18.11.2013 - 21.11.2013
Lang means "eagle" and kawi means "reddish brown", more succintly Langkawi means "red eagle". Although it's actually named after the Brahminy Kite, not an eagle at all. So now you know.
First views of Langkawi from the transfer from Koh Lipe
We had 3 nights/2 full days here and struggled to find decent accommodation within our budget. We therefore ended up in a fairly faceless large corporate looking hotel close to the airport, it felt a bit like a stay through work by Manchester's airport! The room was fine but we were very out of the action. Turns out our stay coincided with school holidays when hotel prices can double, plus the added bonus of loads of kids about. Ah well.
Now, I'm sure the experience of many western tourists to Langkawi is to check themselves into a luxury top end hotel (of which there are many), returning home satisfied they've been suitably pampered and had a wonderful holiday. And there's nothing wrong with that. But scratch beyond the expensive-hotel-bubble surface and we found Langkawi surprisingly disappointing. (It probably didn't help that it rained for half the time we were here.)
It's a fairly sizable island with no public transport, so it was a choice of taxis, scooter or rental car. We opted for the latter for our first day and got a small runaround to explore in.
Our diddy transport
So, onto the good, the bad and the ugly...
We were struck with how courteous and friendly everyone was from the start, from immigration staff to taxi drivers and the welcoming hotel receptionist.
The beaches were nice enough but busy with watersports, and to be fair we had been spoilt on Koh Lipe.
One of the most popular attractions is Langkawi's Cable Car which runs for 950m up the mountain. With a 42-degree incline it boasts the steepest cable car ride in the world. Unfortunately there was a lot of fork lightning and storms the day before, and the attraction was closed due to technical problems as a result. We wandered around the somewhat jaded tourist trap 'village' at the base of the mountain, but did have fun trying out segways for the first time on a special track.
Couldn't get more posed if we tried
We also took the car up the long twisty climb up to the top of Gunung Raya, Langkawi's highest point at 881m. It was very atmospheric as the mountain mist rolled across the road and the only company for most of the journey were macaques sat scratching on the roadside.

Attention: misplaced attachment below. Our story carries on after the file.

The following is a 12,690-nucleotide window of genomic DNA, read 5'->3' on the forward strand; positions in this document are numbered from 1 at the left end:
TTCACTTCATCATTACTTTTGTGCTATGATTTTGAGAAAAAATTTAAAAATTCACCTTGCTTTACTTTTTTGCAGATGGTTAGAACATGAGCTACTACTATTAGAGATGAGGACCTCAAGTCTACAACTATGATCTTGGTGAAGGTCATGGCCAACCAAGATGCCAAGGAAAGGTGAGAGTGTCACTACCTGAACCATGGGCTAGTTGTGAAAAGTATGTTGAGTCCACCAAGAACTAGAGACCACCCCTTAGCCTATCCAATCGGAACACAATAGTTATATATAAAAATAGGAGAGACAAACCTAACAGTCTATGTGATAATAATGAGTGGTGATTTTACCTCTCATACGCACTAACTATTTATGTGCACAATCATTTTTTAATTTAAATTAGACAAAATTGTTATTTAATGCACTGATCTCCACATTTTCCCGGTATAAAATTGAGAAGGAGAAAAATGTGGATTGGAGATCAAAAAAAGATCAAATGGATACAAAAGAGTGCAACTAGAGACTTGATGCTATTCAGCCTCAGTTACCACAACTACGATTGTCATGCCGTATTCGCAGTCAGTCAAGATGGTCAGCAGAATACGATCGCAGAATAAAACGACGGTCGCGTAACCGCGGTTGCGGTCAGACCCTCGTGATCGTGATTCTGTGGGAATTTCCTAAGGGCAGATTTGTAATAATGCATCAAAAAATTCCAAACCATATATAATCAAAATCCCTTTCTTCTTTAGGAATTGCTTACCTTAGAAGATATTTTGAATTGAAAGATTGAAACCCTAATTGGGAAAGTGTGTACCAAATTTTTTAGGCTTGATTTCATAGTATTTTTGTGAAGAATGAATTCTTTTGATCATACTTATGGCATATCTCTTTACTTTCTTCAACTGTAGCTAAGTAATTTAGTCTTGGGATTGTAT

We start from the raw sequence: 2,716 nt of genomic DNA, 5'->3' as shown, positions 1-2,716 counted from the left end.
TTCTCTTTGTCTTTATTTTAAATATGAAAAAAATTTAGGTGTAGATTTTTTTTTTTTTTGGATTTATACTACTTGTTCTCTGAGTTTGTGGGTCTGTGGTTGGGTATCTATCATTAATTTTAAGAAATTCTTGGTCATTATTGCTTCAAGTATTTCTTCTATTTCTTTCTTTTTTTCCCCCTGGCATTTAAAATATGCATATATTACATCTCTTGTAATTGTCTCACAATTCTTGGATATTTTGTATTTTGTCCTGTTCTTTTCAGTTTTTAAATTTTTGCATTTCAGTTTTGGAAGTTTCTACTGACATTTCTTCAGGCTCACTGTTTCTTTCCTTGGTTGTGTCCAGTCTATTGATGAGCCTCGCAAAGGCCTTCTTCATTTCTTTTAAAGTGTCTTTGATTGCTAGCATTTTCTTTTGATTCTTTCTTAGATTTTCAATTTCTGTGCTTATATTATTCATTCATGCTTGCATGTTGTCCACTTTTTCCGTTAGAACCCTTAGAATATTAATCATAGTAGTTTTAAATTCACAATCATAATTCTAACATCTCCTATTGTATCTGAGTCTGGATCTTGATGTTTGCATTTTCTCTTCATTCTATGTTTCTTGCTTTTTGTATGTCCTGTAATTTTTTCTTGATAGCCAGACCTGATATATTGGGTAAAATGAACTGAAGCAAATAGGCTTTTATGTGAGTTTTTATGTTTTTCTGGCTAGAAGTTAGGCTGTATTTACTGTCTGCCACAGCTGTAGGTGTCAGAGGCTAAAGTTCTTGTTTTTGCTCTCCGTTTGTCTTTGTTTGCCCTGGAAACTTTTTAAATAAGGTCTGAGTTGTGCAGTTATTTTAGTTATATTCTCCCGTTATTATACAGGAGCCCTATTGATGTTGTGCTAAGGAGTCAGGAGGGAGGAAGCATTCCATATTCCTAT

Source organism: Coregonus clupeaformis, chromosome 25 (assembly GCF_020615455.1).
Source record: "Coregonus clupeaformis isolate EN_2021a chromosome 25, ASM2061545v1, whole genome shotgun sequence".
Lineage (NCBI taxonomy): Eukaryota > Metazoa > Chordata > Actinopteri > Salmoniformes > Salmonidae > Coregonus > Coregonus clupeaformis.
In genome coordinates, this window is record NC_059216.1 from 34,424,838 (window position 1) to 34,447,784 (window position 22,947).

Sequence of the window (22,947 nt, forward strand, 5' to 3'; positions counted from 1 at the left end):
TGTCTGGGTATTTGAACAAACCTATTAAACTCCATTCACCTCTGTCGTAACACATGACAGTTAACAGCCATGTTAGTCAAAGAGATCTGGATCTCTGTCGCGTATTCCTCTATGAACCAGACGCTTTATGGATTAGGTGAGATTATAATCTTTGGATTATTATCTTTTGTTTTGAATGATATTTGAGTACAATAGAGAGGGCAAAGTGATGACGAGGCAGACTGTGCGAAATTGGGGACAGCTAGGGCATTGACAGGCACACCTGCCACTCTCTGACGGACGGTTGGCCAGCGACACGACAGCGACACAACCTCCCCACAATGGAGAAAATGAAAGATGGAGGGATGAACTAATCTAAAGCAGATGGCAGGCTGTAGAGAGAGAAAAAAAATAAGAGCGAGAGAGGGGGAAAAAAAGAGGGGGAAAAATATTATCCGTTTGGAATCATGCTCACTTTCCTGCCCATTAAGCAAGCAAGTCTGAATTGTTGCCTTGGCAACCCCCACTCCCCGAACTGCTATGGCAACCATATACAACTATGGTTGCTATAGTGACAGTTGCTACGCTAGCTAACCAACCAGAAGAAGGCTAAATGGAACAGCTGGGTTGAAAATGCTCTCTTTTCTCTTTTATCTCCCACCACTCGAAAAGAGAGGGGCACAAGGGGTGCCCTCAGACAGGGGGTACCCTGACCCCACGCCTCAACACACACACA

Sign at the summit. Now you put it like that...
You're not meant to make eye contact with the macaques or bare your teeth else they consider it a challenge. I did make eye contact as we stopped the car and this one started to make a definite beeline for us... "go, go, go!" I shouted to Ant after snapping a quick shot!
You looking at me?
On the way down Ant spotted some particularly cute monkeys munching fruit high up in a tree which was level with the mountain road. They were a different species to the macaques and much more attractive. We stopped for a while trying to get a good view of them. We found out the next day they were Dusky Leaf Monkeys... aka Spectacled Lemurs.... aka Drunken Monkeys (they sit for hours eating fruit which then ferments in their stomach turning to alcohol, so come mid-afternoon they're basically pissed).
Taken around 4pm - their mouths looking suspiciously like Father Jack's...
We'd read nothing but rave reviews about an eco-tour company, Dev's Adventure Tours (an impressive 5 star rating on Trip Advisor), so we booked 2 trips with them for our 2nd day... a morning's cycle ride through the villages and countryside, and an evening jungle trek. Both were excellent and really enjoyable. The bike ride was just the two of us plus our guide 'Shoot'.
Local kids in the villages we passed through were super cute, saying hello and behaving as if we were celebrities (weird for us)... getting very excited whenever we waved or said hello back to them. Our guide said it's because of the way we look... paler skin, bigger eyes and fairer hair colour. Malays (and most Asian cultures) love the western look and consider it very beautiful. Incidentally, as an aside, I was really surprised to see in Thailand the wealth of skin whitening products for sale and so many Thais leaving visible cream on their face in an attempt to lighten their skin tone.
Anyway I digress...